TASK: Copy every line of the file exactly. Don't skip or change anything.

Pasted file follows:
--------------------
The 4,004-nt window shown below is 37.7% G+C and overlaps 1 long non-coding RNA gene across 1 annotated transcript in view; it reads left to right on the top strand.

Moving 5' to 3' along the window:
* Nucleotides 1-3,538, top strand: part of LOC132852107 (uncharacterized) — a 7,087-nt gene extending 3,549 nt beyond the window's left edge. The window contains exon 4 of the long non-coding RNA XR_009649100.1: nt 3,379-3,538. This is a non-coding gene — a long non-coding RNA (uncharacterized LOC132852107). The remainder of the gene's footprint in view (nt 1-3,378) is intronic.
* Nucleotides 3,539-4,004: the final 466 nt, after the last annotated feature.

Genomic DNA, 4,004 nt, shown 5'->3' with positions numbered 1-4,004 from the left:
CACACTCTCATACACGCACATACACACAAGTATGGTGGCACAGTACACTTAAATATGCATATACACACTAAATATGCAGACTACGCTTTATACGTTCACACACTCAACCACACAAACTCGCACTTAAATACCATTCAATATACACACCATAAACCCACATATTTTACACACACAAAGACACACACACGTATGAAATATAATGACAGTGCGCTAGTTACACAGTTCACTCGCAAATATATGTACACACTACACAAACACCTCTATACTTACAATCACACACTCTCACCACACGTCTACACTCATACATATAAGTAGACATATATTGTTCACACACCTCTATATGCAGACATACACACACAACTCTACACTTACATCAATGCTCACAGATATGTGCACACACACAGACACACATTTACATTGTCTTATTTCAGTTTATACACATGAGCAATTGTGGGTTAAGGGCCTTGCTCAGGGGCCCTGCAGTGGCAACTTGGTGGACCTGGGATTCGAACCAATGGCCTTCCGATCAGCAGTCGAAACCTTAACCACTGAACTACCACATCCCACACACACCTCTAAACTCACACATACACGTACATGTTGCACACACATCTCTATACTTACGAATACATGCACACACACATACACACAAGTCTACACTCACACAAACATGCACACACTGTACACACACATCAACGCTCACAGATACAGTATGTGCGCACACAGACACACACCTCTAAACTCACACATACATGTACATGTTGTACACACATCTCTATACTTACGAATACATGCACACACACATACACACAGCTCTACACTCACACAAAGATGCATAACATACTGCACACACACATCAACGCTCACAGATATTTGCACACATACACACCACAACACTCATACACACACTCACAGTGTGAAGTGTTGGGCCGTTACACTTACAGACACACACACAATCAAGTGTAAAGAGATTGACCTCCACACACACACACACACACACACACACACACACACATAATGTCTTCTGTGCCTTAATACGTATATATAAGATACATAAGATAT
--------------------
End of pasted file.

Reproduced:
The 4,004-nt window shown below is 37.7% G+C and overlaps 1 long non-coding RNA gene across 1 annotated transcript in view; it reads left to right on the top strand.

Moving 5' to 3' along the window:
* Nucleotides 1-3,538, top strand: part of LOC132852107 (uncharacterized) — a 7,087-nt gene extending 3,549 nt beyond the window's left edge. The window contains exon 4 of the long non-coding RNA XR_009649100.1: nt 3,379-3,538. This is a non-coding gene — a long non-coding RNA (uncharacterized LOC132852107). The remainder of the gene's footprint in view (nt 1-3,378) is intronic.
* Nucleotides 3,539-4,004: the final 466 nt, after the last annotated feature.

Genomic DNA, 4,004 nt, shown 5'->3' with positions numbered 1-4,004 from the left:
CACACTCTCATACACGCACATACACACAAGTATGGTGGCACAGTACACTTAAATATGCATATACACACTAAATATGCAGACTACGCTTTATACGTTCACACACTCAACCACACAAACTCGCACTTAAATACCATTCAATATACACACCATAAACCCACATATTTTACACACACAAAGACACACACACGTATGAAATATAATGACAGTGCGCTAGTTACACAGTTCACTCGCAAATATATGTACACACTACACAAACACCTCTATACTTACAATCACACACTCTCACCACACGTCTACACTCATACATATAAGTAGACATATATTGTTCACACACCTCTATATGCAGACATACACACACAACTCTACACTTACATCAATGCTCACAGATATGTGCACACACACAGACACACATTTACATTGTCTTATTTCAGTTTATACACATGAGCAATTGTGGGTTAAGGGCCTTGCTCAGGGGCCCTGCAGTGGCAACTTGGTGGACCTGGGATTCGAACCAATGGCCTTCCGATCAGCAGTCGAAACCTTAACCACTGAACTACCACATCCCACACACACCTCTAAACTCACACATACACGTACATGTTGCACACACATCTCTATACTTACGAATACATGCACACACACATACACACAAGTCTACACTCACACAAACATGCACACACTGTACACACACATCAACGCTCACAGATACAGTATGTGCGCACACAGACACACACCTCTAAACTCACACATACATGTACATGTTGTACACACATCTCTATACTTACGAATACATGCACACACACATACACACAGCTCTACACTCACACAAAGATGCATAACATACTGCACACACACATCAACGCTCACAGATATTTGCACACATACACACCACAACACTCATACACACACTCACAGTGTGAAGTGTTGGGCCGTTACACTTACAGACACACACACAATCAAGTGTAAAGAGATTGACCTCCACACACACACACACACACACACACACACACACACATAATGTCTTCTGTGCCTTAATACGTATATATAAGATACATAAGATAT